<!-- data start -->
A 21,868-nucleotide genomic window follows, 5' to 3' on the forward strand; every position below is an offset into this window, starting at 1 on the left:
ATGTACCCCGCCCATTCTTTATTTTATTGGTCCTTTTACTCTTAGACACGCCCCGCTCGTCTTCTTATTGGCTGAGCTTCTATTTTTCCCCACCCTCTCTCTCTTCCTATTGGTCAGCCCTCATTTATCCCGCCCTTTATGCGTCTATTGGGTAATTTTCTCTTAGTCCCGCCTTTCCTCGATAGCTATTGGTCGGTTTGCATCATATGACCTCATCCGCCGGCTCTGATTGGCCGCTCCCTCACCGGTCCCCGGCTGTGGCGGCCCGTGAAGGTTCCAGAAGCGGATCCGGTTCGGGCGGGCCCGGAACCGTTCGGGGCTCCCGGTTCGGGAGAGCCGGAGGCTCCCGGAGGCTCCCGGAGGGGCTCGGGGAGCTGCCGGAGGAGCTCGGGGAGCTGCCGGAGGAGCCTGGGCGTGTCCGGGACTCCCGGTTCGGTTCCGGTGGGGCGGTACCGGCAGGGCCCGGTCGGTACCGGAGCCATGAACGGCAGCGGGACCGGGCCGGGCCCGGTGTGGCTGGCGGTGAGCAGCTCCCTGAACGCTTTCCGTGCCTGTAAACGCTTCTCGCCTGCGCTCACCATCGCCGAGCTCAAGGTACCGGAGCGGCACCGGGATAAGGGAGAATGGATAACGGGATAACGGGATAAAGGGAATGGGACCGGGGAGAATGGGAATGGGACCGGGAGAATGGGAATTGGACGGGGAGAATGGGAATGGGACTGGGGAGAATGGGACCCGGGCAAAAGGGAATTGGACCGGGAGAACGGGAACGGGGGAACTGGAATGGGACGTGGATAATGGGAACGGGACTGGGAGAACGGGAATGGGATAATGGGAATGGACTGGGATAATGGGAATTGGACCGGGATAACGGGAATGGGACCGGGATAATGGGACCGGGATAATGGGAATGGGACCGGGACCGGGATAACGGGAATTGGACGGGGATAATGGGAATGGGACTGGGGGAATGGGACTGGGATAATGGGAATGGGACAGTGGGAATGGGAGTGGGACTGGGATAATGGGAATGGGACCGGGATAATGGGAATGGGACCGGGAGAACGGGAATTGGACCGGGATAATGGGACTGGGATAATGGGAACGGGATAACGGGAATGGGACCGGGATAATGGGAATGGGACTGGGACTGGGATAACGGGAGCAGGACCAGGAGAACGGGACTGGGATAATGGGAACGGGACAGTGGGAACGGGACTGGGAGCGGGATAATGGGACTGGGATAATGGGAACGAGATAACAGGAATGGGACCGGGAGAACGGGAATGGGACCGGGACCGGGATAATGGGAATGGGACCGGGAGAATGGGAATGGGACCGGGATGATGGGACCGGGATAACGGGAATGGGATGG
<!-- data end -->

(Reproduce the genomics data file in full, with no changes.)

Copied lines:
A 21,868-nucleotide genomic window follows, 5' to 3' on the forward strand; every position below is an offset into this window, starting at 1 on the left:
ATGTACCCCGCCCATTCTTTATTTTATTGGTCCTTTTACTCTTAGACACGCCCCGCTCGTCTTCTTATTGGCTGAGCTTCTATTTTTCCCCACCCTCTCTCTCTTCCTATTGGTCAGCCCTCATTTATCCCGCCCTTTATGCGTCTATTGGGTAATTTTCTCTTAGTCCCGCCTTTCCTCGATAGCTATTGGTCGGTTTGCATCATATGACCTCATCCGCCGGCTCTGATTGGCCGCTCCCTCACCGGTCCCCGGCTGTGGCGGCCCGTGAAGGTTCCAGAAGCGGATCCGGTTCGGGCGGGCCCGGAACCGTTCGGGGCTCCCGGTTCGGGAGAGCCGGAGGCTCCCGGAGGCTCCCGGAGGGGCTCGGGGAGCTGCCGGAGGAGCTCGGGGAGCTGCCGGAGGAGCCTGGGCGTGTCCGGGACTCCCGGTTCGGTTCCGGTGGGGCGGTACCGGCAGGGCCCGGTCGGTACCGGAGCCATGAACGGCAGCGGGACCGGGCCGGGCCCGGTGTGGCTGGCGGTGAGCAGCTCCCTGAACGCTTTCCGTGCCTGTAAACGCTTCTCGCCTGCGCTCACCATCGCCGAGCTCAAGGTACCGGAGCGGCACCGGGATAAGGGAGAATGGATAACGGGATAACGGGATAAAGGGAATGGGACCGGGGAGAATGGGAATGGGACCGGGAGAATGGGAATTGGACGGGGAGAATGGGAATGGGACTGGGGAGAATGGGACCCGGGCAAAAGGGAATTGGACCGGGAGAACGGGAACGGGGGAACTGGAATGGGACGTGGATAATGGGAACGGGACTGGGAGAACGGGAATGGGATAATGGGAATGGACTGGGATAATGGGAATTGGACCGGGATAACGGGAATGGGACCGGGATAATGGGACCGGGATAATGGGAATGGGACCGGGACCGGGATAACGGGAATTGGACGGGGATAATGGGAATGGGACTGGGGGAATGGGACTGGGATAATGGGAATGGGACAGTGGGAATGGGAGTGGGACTGGGATAATGGGAATGGGACCGGGATAATGGGAATGGGACCGGGAGAACGGGAATTGGACCGGGATAATGGGACTGGGATAATGGGAACGGGATAACGGGAATGGGACCGGGATAATGGGAATGGGACTGGGACTGGGATAACGGGAGCAGGACCAGGAGAACGGGACTGGGATAATGGGAACGGGACAGTGGGAACGGGACTGGGAGCGGGATAATGGGACTGGGATAATGGGAACGAGATAACAGGAATGGGACCGGGAGAACGGGAATGGGACCGGGACCGGGATAATGGGAATGGGACCGGGAGAATGGGAATGGGACCGGGATGATGGGACCGGGATAACGGGAATGGGATGG